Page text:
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Yeast wsahing... How long is too long?

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Learned a valuable lesson. I recently made an Irish Red. Used the same recipe as I did back in January. It was good but a bit fruity. This was rather puzzling until I just tapped a Belgian Tripel I brewed in August. It's OK but it's fruity! I went back and looked at both recipes and they had a common denominator... I used some washed yeast. I brewed the Red in August and used some fresh yeast and some washed yeast from earlier in the year. I brewed the Tripel in August and used some fresh yeast and some washed yeast from last year. In June, I removed the washed Irish yeast, decanted and ranched up again. I did the same to the Tripel yeast in March and June. I do not recall if I added water after ranching back up. Don't know if it makes a difference or not. Anyway, If I reuse a yeast cake again it will be no older than 1 month!!!

I just started washing and reusing yeast.  I recently brewed a Hefeweizen with yeast that I had in the fridge for about 3 months.  I took one mason jar and made a starter.  It came out great and I couldn't tell a difference between the first batch w/ WY3068 and the second one with the washed 3068.  Same results with an Amber I did earlier in the year when I used washed WY1056 that was about 3 months old.  Again, I made a starter with that batch.  I've read posts on here and other places where brewers have had success with much older washed yeast product.

I made yeast starters for the washed and fresh yeast. Didn't combine until I knew that both had taken off. I'm sure cell count was not the issue.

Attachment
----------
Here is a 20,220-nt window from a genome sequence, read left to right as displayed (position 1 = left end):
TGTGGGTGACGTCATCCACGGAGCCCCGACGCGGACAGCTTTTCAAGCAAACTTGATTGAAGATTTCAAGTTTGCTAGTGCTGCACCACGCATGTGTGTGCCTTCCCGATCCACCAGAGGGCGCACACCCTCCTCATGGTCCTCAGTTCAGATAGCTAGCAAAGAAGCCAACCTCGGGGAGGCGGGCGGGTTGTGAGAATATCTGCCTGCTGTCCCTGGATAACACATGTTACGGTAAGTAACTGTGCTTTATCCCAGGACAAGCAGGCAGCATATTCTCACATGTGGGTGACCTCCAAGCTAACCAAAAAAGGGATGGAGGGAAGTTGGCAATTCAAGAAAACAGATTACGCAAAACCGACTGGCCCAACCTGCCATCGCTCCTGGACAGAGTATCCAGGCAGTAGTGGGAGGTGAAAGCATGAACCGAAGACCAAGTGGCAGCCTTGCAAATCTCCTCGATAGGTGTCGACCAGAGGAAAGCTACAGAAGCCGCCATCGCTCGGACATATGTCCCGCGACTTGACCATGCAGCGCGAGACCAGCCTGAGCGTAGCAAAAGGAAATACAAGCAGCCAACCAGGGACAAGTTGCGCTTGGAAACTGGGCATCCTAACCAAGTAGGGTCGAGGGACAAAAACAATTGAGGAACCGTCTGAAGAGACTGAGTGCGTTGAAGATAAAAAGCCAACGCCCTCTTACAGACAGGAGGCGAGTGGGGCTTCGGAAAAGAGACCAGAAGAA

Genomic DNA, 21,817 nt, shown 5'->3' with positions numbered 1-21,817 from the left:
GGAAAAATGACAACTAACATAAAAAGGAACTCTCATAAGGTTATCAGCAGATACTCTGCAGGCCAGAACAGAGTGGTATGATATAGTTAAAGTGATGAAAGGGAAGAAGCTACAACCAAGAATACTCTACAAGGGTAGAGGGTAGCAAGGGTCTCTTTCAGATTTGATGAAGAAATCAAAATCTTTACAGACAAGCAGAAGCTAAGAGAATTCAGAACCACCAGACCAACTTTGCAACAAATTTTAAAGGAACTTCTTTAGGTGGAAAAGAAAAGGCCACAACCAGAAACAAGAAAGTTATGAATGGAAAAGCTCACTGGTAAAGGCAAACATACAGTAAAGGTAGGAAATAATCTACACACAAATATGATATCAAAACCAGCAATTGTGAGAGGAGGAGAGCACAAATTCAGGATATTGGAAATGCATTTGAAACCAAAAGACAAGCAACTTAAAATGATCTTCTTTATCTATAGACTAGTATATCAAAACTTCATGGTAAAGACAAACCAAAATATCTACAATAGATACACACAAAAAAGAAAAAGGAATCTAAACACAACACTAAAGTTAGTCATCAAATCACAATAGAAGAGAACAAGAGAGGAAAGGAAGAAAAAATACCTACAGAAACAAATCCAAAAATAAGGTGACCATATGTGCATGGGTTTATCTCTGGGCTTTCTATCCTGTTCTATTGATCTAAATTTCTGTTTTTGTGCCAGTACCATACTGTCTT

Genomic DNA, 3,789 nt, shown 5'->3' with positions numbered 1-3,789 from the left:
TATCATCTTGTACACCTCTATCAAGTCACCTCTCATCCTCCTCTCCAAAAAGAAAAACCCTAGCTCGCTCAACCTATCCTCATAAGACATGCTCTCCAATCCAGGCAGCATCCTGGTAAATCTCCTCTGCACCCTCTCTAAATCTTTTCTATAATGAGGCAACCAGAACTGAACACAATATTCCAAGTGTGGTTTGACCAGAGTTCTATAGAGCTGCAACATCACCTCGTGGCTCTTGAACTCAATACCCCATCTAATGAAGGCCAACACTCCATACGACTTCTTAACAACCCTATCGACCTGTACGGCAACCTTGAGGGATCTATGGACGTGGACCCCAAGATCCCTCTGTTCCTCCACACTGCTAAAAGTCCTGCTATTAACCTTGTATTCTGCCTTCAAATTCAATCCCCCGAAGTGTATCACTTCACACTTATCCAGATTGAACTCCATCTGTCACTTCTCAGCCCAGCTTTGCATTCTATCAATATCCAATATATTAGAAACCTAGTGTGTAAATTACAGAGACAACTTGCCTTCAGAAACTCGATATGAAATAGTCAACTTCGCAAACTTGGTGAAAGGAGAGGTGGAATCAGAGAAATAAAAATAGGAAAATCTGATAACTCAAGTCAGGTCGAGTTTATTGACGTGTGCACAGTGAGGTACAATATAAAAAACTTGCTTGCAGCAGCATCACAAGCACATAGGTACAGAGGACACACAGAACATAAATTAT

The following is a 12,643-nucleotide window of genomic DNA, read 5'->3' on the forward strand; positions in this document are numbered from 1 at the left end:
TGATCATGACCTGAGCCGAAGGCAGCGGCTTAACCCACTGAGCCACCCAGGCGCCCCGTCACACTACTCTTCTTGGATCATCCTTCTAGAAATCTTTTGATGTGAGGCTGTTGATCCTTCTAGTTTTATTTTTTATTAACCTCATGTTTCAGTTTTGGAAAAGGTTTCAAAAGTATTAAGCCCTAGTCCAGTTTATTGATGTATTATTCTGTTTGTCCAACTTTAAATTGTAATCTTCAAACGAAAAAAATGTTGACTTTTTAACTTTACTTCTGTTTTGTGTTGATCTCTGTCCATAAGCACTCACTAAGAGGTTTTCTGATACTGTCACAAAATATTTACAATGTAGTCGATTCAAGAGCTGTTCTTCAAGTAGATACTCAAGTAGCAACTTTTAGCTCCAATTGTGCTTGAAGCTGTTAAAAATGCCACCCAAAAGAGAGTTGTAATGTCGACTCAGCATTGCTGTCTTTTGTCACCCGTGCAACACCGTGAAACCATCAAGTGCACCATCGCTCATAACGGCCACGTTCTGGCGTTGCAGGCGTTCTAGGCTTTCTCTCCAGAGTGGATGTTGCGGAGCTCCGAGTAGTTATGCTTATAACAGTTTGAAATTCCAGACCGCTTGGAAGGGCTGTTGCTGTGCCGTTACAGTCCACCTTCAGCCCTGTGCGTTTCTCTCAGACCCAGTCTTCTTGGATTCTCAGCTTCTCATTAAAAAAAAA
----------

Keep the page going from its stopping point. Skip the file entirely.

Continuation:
interesting observation. Since you mixed yeasts its difficult to tell if the increased esters came from the fresh or old yeast.

I don't think old yeast slurries perform well and in your case, where a new and pure culture is available, I suggest propagating a full pitch from that. Even with old slurries I suggest propagating from a small sample if the purity of the yeast can be trusted.

There are lots of contradicting statements regarding ester creation by yeast. One thing that is common to all is that acetyl CoA, an intermediary compound that the yeast produces when it metabolizes sugar, becomes available for ester production. That can happen when the yest produces more than it can use for its growth. An "overflow" of this compound into ester production can be caused by many factors including yeast health, I think.


I gotta think the esters came from the washed (old) yeast. I've used these yeasts before in the same beers, pitched at the same rate and fermented at the same temps. My guess the old yeast was just a bit tired. I wonder if keeping them at fridge temps for so long makes the viable ones throw off these fruity esters? It is possible after I woke them up in the summer that I did not add water for storage. I just don't recall.
BTW I used WY1338 for the Irish and WY1214 for the Tripel...


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